A large part of the appeal to this particular Terminator sequel is that we finally get to see mankind’s future war versus the machines that has been discussed since the first film. A major problem with this angle is that the future war was just done better on the Terminator: the Sarah Conner Chronicles. In the tv series, the humans were living underground like vermin fighting for their very lives. In Salvation, somehow the humans are maintaining air fields and utilizing futuristic planes. If the humans could create such planes, why aren’t the air fields prime targets for the even more futuristic flying robot Skynet terminator-plane-weapon-thingies? There’s a vague reference to the rebel base being surrounded by a minefield and some sort of magnet but it hardly seems like it could stop an aerial assault. Salvation’s humans are just too well armed for my tastes. Actually seeing the future war reminds me of finally seeing the Clone Wars in the Star Wars prequels. How much of a let down was it to realize the clones were all Boba Fett’s dad and basically prototype storm troopers? The future war was just better served by being shown in short glimpses in the previous films rather than under the steady spotlight of Salvation.

Some of the effects in Salvation are stunning but just as many were distractingly poor in my opinion. In the climax of Salvation, I think you get a little of both amazing effects like we’ve never seen before and cheesy CGI all in the rendering of the Terminator that Playmates at least is calling a T-RIP. One other highlight is that the giant f-ing robot terminator in Salvation is way cooler looking and easier to follow visually than any of Michael Bay’s stupid gymnastic Transformers. I’d like to think in 2009, however, we’ve moved past the point where we as an audience are impressed by the animation that studios can conjure up on a Mac.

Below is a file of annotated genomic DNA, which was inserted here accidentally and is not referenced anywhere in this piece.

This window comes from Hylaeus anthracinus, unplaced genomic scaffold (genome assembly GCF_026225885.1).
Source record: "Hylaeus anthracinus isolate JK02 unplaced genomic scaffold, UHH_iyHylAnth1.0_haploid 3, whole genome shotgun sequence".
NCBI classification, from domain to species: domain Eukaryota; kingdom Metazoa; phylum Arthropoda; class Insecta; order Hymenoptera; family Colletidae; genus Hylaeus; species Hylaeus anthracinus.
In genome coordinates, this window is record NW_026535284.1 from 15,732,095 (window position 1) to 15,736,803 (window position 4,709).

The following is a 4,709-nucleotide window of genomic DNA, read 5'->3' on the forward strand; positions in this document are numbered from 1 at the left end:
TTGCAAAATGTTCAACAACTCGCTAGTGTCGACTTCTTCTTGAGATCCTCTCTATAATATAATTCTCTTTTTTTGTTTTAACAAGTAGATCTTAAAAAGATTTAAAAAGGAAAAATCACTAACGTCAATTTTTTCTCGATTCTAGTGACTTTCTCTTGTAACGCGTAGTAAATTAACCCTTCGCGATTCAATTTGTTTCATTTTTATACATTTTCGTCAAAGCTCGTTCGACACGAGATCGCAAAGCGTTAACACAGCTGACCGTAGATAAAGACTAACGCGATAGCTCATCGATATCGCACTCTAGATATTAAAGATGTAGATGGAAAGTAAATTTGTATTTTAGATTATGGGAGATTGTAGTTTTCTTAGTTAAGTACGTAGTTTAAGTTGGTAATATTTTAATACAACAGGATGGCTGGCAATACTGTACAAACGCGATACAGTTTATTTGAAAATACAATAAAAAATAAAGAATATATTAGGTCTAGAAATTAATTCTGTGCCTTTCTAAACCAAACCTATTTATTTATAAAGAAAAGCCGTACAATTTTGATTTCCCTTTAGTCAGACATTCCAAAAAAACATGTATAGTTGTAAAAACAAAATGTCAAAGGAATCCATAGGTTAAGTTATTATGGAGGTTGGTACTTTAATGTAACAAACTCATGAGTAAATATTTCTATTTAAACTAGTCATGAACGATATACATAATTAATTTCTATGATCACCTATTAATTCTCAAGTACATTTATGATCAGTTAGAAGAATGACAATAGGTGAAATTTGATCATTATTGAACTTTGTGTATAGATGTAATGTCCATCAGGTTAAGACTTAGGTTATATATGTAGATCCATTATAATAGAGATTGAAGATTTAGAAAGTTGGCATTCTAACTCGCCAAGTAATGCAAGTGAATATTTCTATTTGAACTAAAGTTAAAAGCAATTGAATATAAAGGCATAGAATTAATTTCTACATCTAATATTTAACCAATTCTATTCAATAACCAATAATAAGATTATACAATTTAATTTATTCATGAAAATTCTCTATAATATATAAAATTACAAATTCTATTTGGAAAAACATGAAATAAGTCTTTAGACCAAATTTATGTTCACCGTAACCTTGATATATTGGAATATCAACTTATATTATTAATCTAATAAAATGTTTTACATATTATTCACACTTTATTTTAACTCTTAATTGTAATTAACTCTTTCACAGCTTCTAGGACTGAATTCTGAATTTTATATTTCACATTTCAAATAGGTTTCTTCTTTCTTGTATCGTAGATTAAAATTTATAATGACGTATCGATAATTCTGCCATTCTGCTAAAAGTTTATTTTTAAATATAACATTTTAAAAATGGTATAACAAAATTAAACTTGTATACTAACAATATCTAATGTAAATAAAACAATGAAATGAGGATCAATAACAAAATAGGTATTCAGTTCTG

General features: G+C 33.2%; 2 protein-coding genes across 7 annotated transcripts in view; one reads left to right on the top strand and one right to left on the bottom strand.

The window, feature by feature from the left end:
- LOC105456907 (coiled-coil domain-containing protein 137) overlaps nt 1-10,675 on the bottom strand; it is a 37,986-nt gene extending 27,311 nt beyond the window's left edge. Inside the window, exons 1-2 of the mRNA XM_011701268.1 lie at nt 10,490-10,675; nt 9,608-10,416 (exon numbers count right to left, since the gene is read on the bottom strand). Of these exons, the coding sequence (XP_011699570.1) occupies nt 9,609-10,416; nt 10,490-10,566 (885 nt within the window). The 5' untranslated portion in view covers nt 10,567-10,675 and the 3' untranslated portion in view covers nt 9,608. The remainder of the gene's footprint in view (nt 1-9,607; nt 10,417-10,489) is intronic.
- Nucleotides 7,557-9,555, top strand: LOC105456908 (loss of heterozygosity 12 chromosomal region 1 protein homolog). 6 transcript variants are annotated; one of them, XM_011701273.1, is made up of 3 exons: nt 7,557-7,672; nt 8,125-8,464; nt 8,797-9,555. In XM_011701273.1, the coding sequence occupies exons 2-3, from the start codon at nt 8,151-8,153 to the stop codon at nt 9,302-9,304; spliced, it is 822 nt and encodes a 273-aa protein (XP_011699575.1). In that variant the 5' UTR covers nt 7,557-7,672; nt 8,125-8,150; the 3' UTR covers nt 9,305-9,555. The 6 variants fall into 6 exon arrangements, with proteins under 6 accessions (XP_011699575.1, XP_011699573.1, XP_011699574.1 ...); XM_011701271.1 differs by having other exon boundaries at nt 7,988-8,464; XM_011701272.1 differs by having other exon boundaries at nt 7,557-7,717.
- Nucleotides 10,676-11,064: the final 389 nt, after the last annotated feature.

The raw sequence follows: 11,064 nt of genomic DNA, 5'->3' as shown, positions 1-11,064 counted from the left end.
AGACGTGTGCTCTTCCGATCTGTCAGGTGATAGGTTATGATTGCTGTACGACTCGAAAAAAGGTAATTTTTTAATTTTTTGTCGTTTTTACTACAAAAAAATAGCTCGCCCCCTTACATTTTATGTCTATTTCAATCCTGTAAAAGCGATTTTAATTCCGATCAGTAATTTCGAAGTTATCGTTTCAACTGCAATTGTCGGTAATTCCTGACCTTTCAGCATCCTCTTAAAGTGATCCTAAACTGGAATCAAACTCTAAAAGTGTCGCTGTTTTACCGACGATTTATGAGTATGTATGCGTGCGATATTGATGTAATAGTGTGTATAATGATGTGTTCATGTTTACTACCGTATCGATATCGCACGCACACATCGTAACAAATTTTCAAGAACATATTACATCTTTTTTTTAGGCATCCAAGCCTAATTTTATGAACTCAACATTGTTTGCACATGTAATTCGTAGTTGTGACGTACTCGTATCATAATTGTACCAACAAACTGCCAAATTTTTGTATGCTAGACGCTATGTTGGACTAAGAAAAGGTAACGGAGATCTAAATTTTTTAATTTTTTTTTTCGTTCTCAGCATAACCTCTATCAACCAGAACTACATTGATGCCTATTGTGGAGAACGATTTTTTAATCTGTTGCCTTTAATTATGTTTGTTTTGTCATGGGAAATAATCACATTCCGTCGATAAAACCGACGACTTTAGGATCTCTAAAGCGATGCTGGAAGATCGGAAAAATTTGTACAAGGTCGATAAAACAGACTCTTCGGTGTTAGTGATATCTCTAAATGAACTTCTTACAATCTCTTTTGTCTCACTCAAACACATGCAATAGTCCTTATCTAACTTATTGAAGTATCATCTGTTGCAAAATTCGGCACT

And I’m no doctor, but the science behind the film’s concluding moments seems mighty convenient.

So in the end I think Salvation is hands down the worst film in the Terminator franchise, but it’s still better than a lot of science fiction films. It’s kind of a shame Salvation came out a week after Star Trek though, because it pales in comparison.

Also, I think trying to write basically spoiler free reviews of films is an effort in futility.


Come with me if you want to live

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Got to see an early screening of Terminator: Salvation tonight, and I thoroughly enjoyed it. I went in with a lot of concerns and trepidation, but I think this is a solid chapter in Terminator mythology.

Nothing contradicted or detracted from the previous film installments, and even the cancelled Sarah Connor Chronicles weren’t completely rejected (nor were they embraced on any level). Kevin had read/heard a rumor months ago about a possible ending to the film that would ruin the franchise, and I can thankfully say that it did not prove true.  Not knowing the details of that rumor until our post-game wrap-up, I did have a fun time speculating on what it might be as I watched everything unfold. Thankfully, none of my wild Terminator Baby scenarios came to pass either.

It was a real treat to see the post-Judgement Day world after the glimpses given in the first three movies. I have to say though, having a story set entirely in that world makes for a far different experience compared to the previous chapters.   That’s not to say it’s necessarily worse (or better), just different.  It’s hard to say whether a casual viewer will dig it, but I’d easily see this again and I think fans will enjoy.